Zach didn’t want to try ice-skating. He’s invited to a birthday party in a few weeks though. Before yesterday he was planning on just sitting on the sidelines at the party. I told him it was fine if he wanted to do that, but I might need to help his sister Kaylee at the party so I wanted to practice beforehand.

We went with two other families, and when Zach found out the other kids were going to skate, he said he’d like to try. He told me in the car, “I’m scared,” and I told him, “I am too. But we’ll be okay.”

I fully expected that he and I would be hanging on to the wall the entire time, or would give up within 20 minutes. Surprisingly, we both really enjoyed it and were able to skate without holding on to anything by the end. We skated for two hours, stopping only briefly to drink some hot chocolate.

The friends we were with gave us some pointers (keep your butt tucked under, bend your knees slightly, and pick your feet up and march a bit). One of them had her baby in a stroller, and we were able to push the stroller on the ice, which gave us something to hold on to for balance.

I was really proud of Zach and me not letting our fears get in the way of trying something new. It’s very possible we might not have liked it, but I always tell him, “You can’t know you don’t like something if you never try it.” He loves Mythbusters, so I tell him to think of it as an experiment.

Before I had kids, I used to watch “Little People, Big World” on TLC. It was a reality show that followed a family where the parents and one of the children have dwarfism, and three of the children are of average height. The father was the most limited in his physicality, but he went ziplining on one of their vacations. He pushed himself to be courageous, as a model for his kids.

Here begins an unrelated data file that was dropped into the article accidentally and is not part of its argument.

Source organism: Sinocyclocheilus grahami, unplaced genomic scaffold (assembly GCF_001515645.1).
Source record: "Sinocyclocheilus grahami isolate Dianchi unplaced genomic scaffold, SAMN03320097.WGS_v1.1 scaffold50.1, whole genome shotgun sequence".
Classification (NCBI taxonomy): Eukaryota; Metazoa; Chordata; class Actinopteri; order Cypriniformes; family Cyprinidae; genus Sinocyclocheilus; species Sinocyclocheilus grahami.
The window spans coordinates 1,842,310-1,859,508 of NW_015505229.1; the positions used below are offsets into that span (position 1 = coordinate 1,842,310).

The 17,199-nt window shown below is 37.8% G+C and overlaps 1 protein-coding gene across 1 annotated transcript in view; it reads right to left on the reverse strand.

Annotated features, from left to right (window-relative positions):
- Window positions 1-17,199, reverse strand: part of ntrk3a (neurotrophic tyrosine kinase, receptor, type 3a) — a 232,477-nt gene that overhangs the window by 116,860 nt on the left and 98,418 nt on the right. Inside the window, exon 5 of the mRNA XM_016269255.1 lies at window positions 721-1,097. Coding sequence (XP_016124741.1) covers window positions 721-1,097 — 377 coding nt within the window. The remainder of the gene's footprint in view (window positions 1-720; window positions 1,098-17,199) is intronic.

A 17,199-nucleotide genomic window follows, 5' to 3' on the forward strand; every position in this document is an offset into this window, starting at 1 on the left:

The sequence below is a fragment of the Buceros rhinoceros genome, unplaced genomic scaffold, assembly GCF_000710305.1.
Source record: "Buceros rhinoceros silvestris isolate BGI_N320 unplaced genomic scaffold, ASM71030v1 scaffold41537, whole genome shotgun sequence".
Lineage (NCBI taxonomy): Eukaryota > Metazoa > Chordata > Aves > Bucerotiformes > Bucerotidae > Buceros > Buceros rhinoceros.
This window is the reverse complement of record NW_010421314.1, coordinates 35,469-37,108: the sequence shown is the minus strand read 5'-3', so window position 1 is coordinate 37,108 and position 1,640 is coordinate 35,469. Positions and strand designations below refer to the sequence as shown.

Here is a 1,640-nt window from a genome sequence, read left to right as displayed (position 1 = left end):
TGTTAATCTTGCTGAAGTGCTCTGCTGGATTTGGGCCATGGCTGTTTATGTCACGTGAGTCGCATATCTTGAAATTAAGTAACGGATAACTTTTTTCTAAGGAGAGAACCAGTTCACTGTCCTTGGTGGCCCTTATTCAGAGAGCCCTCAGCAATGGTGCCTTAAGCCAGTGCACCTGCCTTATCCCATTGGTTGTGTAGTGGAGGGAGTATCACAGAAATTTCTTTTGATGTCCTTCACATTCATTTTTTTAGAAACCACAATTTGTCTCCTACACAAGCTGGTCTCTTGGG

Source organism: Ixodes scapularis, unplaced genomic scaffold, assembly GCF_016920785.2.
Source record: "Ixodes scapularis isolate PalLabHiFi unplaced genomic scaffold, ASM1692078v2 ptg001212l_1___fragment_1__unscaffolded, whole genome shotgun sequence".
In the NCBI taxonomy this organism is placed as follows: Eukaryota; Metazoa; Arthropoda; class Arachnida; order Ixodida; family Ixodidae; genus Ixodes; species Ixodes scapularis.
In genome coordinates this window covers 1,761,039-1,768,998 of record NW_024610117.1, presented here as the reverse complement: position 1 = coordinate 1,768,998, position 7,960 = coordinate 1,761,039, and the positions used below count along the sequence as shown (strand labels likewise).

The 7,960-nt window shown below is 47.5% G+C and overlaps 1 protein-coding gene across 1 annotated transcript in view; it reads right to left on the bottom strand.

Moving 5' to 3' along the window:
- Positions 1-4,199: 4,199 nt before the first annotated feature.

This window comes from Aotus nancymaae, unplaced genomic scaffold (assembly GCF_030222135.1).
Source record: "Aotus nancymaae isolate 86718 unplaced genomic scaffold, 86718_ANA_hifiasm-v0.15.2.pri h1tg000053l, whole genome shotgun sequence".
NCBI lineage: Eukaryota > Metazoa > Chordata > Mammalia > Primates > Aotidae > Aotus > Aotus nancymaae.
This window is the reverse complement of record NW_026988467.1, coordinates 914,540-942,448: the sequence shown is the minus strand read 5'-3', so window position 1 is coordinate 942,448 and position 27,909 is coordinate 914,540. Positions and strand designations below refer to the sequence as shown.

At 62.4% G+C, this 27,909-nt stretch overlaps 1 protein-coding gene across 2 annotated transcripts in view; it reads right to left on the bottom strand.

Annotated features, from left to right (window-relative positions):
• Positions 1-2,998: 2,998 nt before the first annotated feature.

I can be quite a coward at times. I’m afraid to volunteer to lead anything at my son’s school. I’m terrified of heights. I’m scared of ghosts and serial killers even though I’ve never met any.

I’m afraid I’m going to fail at anything I attempt, but especially for my kids, I’m at least trying some new things. This is my last post for the Ultimate Blog Challenge I’ve been doing this month. Thirty-one blogs posts published in 31 days. Previously, I’d only published once or twice per week.

Tomorrow I’m starting guitar lessons. Next week, Zach and I will go ice-skating again.

I still want to know what I’m capable of. I’m enjoying finding out, and I’m proud that my kids are willing to stretch their comfort zones and try new things too.

How do you encourage your kids to try new things or not to let fear stop them?

Show Me How Big Your Brave Is

(Originally posted June 11, 2013)